Encyclopedia of Database Systems

2018 Edition
| Editors: Ling Liu, M. Tamer Özsu

Text Mining of Biological Resources

  • Padmini SrinivasanEmail author
Reference work entry
DOI: https://doi.org/10.1007/978-1-4614-8265-9_635


Hypothesis generation and exploration from biological resources; Knowledge discovery from biological resources; Literature-based discovery from biological resources


Text mining is about automatically or semiautomatically exploring hypotheses or new ideas from a set of resources. The mined hypotheses require further tests with methods native to the discipline, in this case with scientific methods in biomedicine. An overall goal in text mining is to support the intellectual activities of biomedical scientists as they explore new ideas using a collection of resources. Text mining is similar to data mining. But instead of mining a collection of well-structured data, text mining operates off semi-structured text collections. Current text mining efforts in biomedicine increasingly involve more structured data sources such as the Entrez Gene database maintained by the National Library of Medicine (NLM).

There is some diversity of opinion on the kindsof research that fall...

This is a preview of subscription content, log in to check access.

Recommended Reading

  1. 1.
    Blagosklonny MV, Pardee AB. Unearthing the gems. Nature. 2002;416(6879):373.CrossRefGoogle Scholar
  2. 2.
    Database of Interacting Proteins: http://dip.doe-mbi.ucla.edu/
  3. 3.
  4. 4.
  5. 5.
    Gordon MD, Lindsay RK. Toward discovery support systems: a replication, reexamination, and extension of Swanson’s work on literature-based discovery of a connection between Raynaud’s and fish oil. J Am Soc Inf Sci. 1996;47(2):116–28.CrossRefGoogle Scholar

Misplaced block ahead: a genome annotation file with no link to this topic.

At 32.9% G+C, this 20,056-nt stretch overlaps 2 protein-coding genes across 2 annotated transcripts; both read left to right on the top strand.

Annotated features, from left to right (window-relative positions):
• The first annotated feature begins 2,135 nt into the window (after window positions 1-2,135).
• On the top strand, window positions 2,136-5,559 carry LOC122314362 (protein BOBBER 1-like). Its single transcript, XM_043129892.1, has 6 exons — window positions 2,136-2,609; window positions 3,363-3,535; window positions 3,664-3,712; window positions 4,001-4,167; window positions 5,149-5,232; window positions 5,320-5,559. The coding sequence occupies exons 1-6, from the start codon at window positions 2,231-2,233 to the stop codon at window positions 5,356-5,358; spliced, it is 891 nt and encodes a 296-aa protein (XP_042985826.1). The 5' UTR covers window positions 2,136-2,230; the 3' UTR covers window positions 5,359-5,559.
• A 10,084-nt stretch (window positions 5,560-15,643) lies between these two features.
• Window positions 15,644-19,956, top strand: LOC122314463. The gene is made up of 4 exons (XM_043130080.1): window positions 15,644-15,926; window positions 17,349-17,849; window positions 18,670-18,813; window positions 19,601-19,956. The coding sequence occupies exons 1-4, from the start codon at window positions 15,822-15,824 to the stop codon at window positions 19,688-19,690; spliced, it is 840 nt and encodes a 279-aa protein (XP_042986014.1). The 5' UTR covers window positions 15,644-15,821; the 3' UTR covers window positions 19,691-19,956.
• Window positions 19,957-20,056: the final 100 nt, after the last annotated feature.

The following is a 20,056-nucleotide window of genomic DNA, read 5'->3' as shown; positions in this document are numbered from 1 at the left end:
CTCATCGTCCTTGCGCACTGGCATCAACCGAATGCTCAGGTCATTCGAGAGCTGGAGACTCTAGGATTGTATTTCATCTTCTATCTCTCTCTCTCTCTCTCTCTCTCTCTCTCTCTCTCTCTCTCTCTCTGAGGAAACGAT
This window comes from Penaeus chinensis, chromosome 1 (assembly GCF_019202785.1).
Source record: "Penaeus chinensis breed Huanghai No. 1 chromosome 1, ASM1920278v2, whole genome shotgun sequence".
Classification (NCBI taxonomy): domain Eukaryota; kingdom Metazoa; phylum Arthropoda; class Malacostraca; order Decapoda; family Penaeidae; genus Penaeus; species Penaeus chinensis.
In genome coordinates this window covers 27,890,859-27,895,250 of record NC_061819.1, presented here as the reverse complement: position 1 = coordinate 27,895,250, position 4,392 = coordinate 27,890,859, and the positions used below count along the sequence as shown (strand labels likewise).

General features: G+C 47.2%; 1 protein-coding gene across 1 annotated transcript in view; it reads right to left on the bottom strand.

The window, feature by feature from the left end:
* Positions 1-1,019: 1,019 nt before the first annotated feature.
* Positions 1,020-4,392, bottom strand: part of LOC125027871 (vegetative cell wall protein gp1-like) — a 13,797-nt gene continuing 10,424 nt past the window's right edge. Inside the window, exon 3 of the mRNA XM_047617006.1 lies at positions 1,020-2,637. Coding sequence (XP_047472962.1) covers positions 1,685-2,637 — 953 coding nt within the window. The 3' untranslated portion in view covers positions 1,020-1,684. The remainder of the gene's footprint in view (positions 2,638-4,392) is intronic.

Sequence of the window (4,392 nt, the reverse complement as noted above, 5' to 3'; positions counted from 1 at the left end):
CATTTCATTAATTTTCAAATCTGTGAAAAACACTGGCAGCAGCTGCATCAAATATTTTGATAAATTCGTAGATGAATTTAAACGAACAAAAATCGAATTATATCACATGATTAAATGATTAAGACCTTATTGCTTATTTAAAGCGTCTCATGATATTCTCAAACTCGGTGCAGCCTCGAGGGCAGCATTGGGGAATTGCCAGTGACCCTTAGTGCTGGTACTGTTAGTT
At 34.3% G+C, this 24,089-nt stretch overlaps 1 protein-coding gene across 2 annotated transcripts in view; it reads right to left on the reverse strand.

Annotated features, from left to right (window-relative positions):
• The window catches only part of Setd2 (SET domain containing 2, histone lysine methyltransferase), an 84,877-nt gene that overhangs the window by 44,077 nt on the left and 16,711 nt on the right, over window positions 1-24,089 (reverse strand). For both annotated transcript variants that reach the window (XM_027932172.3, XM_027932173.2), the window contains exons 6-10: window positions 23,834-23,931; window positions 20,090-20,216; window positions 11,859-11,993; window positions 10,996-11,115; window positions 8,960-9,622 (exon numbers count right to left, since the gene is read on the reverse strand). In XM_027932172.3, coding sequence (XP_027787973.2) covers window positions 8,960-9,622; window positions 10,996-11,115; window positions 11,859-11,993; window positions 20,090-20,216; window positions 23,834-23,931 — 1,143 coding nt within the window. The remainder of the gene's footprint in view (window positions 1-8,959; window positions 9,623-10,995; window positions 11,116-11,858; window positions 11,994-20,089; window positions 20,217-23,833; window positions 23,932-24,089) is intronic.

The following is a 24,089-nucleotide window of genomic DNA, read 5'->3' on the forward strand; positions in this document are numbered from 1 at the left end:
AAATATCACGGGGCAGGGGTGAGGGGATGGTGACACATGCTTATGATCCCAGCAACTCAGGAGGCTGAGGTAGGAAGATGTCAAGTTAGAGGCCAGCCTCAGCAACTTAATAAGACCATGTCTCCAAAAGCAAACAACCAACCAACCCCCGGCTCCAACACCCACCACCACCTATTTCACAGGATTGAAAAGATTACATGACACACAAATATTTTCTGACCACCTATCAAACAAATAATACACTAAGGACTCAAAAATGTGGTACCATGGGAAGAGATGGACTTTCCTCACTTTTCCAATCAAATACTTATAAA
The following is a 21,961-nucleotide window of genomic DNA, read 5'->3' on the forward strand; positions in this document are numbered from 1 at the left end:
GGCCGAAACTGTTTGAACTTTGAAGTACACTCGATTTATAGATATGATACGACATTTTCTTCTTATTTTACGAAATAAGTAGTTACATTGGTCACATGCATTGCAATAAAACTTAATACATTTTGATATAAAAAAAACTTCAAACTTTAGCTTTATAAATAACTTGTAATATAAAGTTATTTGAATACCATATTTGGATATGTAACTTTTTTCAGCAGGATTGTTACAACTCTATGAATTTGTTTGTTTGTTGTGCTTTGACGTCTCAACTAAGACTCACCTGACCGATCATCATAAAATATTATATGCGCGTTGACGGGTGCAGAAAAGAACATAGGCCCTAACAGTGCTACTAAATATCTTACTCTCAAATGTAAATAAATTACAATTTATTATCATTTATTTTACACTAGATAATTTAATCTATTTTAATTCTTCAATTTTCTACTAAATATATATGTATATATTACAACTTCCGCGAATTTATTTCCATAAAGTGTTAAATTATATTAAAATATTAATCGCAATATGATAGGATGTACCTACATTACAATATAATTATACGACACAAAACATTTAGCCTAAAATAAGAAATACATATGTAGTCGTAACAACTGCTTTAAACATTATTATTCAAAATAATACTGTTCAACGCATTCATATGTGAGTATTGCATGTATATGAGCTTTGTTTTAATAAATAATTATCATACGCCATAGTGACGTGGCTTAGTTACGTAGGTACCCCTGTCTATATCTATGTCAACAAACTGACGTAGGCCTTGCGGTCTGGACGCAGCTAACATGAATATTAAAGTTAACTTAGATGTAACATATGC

6. 6.
  7. 7.
    Perez-Iratxeta C, Bork P, Andrade MA. Association of genes to genetically inherited diseases using data mining. Nat Genet. 2002;31(3):316–9.CrossRefGoogle Scholar
  8. 8.
  9. 9.
    Seki K, Mostafa J. Discovering implicit associations between genes and hereditary diseases. In: Proceedings of the 12th Pacific Symposium on Bio-computing; 2007. p. 316–27.Google Scholar
  10. 10.
    Smalheiser NR, Swanson DR. Linking estrogen to Alzheimer’s disease: an informatics approach. Neurology. 1996;47:809–10.CrossRefGoogle Scholar
  11. 11.
    Srinivasan P. Text mining: generating hypotheses from MEDLINE. J Am Soc Inf Sci Technol. 2004;55(5):396–413.CrossRefGoogle Scholar
  12. 12.
    Srinivasan P, Libbus B. Mining MEDLINE for implicit links between dietary substances and diseases. Bioinformatics. 2004;20(Suppl 1):I290–6.CrossRefGoogle Scholar
  13. 13.
    Swanson DR. Fish oil, Raynaud’s syndrome, and undiscovered public knowledge. Perspect Biol Med. 1986;30(1):7–18.CrossRefGoogle Scholar
  14. 14.
    Swanson DR, Smalheiser NR, Bookstein A. Information discovery from complementary literatures: categorizing viruses as potential weapons. J Am Soc Inf Sci Technol. 2001;52(10):797–812.CrossRefGoogle Scholar
  15. 15.
    Weeber M, Kors JA, Mons B. Online tools to support literature-based discovery in the life sciences. Brief Bioinform. 2005;6(3):277–86. https://doi.org/10.1093/bib/6.3.277.CrossRefGoogle Scholar
  16. 16.
    Weeber M, Vos R, Klein H, de Jong-Van den Berg LTW, Aronson A, Molema G. Generating hypotheses by discovering implicit associations in the literature: a case report for new potential therapeutic uses for thalidomide. J Am Med Inform Assoc. 2003;10(3):252–9.CrossRefGoogle Scholar

Copyright information

© Springer Science+Business Media, LLC, part of Springer Nature 2018

Authors and Affiliations

  1. 1.The University of IowaIowa CityUSA

Section editors and affiliations

  • Louiqa Raschid
    • 1
  1. 1.Robert H. Smith School of BusinessUniversity of MarylandCollege ParkUSA